Creek mouth silt has locals stumped
SAWTELL locals have been left scratching their heads trying to recall the last time the water flow at the mouth of Bonville Creek was so low.
The figure most locals are coming up with is approximately 20 years.
The shifting sands at Sawtell have blocked Bonville Creek's exit to the ocean. Usually the creek empties into the sea immediately south of the headland but a combination of events following big swells last weekend has reduced the flow to a trickle.
The mouth had gone from a large wading pool to an area dry enough to roll strollers over for families visiting the beach on Thursday.
According to Sawtell residents Robert Redmond and Eric Hull, who have lived in the area since 1947, the event was once relatively frequent but the planting of vegetation on sand hills near the headland had stopped much of the beach's northward movement.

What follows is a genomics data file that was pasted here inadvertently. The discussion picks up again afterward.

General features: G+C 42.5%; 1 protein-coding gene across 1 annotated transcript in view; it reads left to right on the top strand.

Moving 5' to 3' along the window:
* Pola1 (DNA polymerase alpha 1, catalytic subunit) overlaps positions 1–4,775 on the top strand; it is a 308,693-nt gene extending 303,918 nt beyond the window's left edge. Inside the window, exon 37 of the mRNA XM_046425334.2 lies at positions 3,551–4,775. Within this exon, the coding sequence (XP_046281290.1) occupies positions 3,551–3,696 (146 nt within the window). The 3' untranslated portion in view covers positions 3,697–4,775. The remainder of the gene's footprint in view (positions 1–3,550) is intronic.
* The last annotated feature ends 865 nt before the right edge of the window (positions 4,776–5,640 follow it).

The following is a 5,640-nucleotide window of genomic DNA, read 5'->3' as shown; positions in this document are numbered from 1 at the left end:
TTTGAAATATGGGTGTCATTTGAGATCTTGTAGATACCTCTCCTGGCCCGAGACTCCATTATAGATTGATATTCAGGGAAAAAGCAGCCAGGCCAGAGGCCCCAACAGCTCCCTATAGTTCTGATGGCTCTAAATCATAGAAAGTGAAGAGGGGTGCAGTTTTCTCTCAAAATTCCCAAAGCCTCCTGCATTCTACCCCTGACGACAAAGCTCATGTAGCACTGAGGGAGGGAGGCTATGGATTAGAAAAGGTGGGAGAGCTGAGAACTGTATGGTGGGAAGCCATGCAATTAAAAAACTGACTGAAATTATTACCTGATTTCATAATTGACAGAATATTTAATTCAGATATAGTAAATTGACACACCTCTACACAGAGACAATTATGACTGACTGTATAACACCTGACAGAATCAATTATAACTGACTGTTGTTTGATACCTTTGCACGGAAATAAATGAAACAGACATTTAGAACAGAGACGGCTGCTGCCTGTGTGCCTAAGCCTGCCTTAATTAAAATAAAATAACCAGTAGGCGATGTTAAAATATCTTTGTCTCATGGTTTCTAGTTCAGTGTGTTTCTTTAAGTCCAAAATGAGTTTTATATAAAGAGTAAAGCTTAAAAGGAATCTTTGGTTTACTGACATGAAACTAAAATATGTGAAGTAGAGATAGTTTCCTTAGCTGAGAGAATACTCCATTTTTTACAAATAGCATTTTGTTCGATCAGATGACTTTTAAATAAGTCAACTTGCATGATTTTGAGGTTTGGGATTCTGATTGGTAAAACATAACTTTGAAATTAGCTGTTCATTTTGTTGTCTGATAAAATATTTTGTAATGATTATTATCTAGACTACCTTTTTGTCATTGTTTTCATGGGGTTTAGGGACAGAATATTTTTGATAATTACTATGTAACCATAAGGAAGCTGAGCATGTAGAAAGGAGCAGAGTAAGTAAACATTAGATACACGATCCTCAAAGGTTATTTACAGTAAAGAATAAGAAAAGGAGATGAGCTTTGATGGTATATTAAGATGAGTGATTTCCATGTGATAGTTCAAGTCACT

Mr Redmond remembered catching prawns in the catchment with his family when it was dammed in the past.
"We'd go down and get a bucket of prawns in a couple of hours," Mr Redmond said.
"They'd get stuck in there at low tide."
Mr Hull said there used to be much more water running out of the creeks in the area and fishing boats had been able to use the shelter of the waterways as moorings.
Doug "Kojak" Duncombe, 82, said last weekend the surge in Chinaman's Creek, which feeds into Bonville, had been immense.
"The surge in the creek was huge, you could have surfed up it," Mr Duncombe said.
Mr Duncombe has lived near the headland for about 20 years and said he had never seen the mouth so constricted.